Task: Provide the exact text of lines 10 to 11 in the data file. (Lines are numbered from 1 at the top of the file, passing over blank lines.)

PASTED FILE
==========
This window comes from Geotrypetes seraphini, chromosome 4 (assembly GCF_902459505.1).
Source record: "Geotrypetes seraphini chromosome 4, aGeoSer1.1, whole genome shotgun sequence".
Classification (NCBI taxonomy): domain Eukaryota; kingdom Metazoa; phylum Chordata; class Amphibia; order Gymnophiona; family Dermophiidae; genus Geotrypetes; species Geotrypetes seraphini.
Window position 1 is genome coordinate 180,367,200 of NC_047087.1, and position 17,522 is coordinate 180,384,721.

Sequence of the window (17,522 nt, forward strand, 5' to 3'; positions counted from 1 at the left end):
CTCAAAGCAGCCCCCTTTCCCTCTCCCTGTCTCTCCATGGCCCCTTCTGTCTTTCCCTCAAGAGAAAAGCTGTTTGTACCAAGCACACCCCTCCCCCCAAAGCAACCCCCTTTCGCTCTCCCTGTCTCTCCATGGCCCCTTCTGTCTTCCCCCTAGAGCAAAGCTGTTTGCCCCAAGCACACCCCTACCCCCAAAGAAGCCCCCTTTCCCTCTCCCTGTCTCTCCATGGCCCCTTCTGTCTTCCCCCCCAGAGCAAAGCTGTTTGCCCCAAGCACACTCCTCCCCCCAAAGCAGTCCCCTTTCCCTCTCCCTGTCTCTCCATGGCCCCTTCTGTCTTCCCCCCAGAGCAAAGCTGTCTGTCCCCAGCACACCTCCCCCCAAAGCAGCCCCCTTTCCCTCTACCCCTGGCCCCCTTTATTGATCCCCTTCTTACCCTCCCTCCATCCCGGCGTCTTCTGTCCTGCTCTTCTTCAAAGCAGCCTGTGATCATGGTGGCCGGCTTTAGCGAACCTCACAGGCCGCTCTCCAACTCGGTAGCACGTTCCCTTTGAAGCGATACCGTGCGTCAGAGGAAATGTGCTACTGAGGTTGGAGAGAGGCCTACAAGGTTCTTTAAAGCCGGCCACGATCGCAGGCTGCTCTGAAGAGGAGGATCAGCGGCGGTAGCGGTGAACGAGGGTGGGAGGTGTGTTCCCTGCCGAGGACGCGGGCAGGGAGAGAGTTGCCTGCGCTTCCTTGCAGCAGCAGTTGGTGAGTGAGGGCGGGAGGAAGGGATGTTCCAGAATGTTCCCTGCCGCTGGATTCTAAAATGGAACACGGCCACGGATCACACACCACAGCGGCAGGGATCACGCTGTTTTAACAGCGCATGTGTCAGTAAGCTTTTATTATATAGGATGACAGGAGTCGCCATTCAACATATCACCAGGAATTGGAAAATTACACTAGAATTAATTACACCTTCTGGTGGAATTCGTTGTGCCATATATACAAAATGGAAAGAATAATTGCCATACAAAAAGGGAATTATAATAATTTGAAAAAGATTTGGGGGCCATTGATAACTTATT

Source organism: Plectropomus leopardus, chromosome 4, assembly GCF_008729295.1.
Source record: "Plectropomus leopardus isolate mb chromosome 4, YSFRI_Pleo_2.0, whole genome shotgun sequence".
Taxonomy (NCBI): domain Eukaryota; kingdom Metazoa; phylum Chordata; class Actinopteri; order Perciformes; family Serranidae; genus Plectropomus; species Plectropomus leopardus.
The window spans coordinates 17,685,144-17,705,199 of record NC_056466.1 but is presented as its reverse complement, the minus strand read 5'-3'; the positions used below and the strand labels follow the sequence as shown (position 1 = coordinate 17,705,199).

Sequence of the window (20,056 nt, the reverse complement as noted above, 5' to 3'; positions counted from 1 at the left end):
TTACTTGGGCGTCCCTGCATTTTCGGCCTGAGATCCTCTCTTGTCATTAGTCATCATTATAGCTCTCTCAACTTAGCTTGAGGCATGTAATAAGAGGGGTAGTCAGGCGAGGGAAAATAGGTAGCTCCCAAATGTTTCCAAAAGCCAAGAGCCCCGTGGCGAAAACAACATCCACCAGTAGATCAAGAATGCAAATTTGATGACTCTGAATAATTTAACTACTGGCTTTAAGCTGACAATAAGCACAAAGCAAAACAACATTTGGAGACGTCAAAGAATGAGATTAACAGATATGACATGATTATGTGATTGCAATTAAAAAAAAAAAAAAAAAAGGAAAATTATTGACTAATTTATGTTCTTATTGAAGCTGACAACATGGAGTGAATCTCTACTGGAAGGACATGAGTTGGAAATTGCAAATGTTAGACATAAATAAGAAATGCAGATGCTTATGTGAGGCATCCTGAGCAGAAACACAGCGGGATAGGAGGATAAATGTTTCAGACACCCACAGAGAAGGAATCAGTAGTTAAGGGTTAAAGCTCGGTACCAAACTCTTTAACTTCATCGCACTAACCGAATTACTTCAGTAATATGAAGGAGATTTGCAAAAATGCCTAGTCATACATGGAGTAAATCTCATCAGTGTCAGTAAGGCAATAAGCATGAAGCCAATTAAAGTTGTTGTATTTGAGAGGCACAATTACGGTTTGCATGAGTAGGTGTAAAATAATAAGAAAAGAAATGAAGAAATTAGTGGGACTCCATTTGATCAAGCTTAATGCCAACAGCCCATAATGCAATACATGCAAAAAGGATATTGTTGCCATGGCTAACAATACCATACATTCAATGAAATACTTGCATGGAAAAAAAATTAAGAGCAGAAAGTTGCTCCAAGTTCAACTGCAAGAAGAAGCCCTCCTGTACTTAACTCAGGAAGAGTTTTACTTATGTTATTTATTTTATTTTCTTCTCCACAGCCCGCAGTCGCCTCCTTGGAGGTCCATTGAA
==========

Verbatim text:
The window spans coordinates 17,685,144-17,705,199 of record NC_056466.1 but is presented as its reverse complement, the minus strand read 5'-3'; the positions used below and the strand labels follow the sequence as shown (position 1 = coordinate 17,705,199).

Sequence of the window (20,056 nt, the reverse complement as noted above, 5' to 3'; positions counted from 1 at the left end):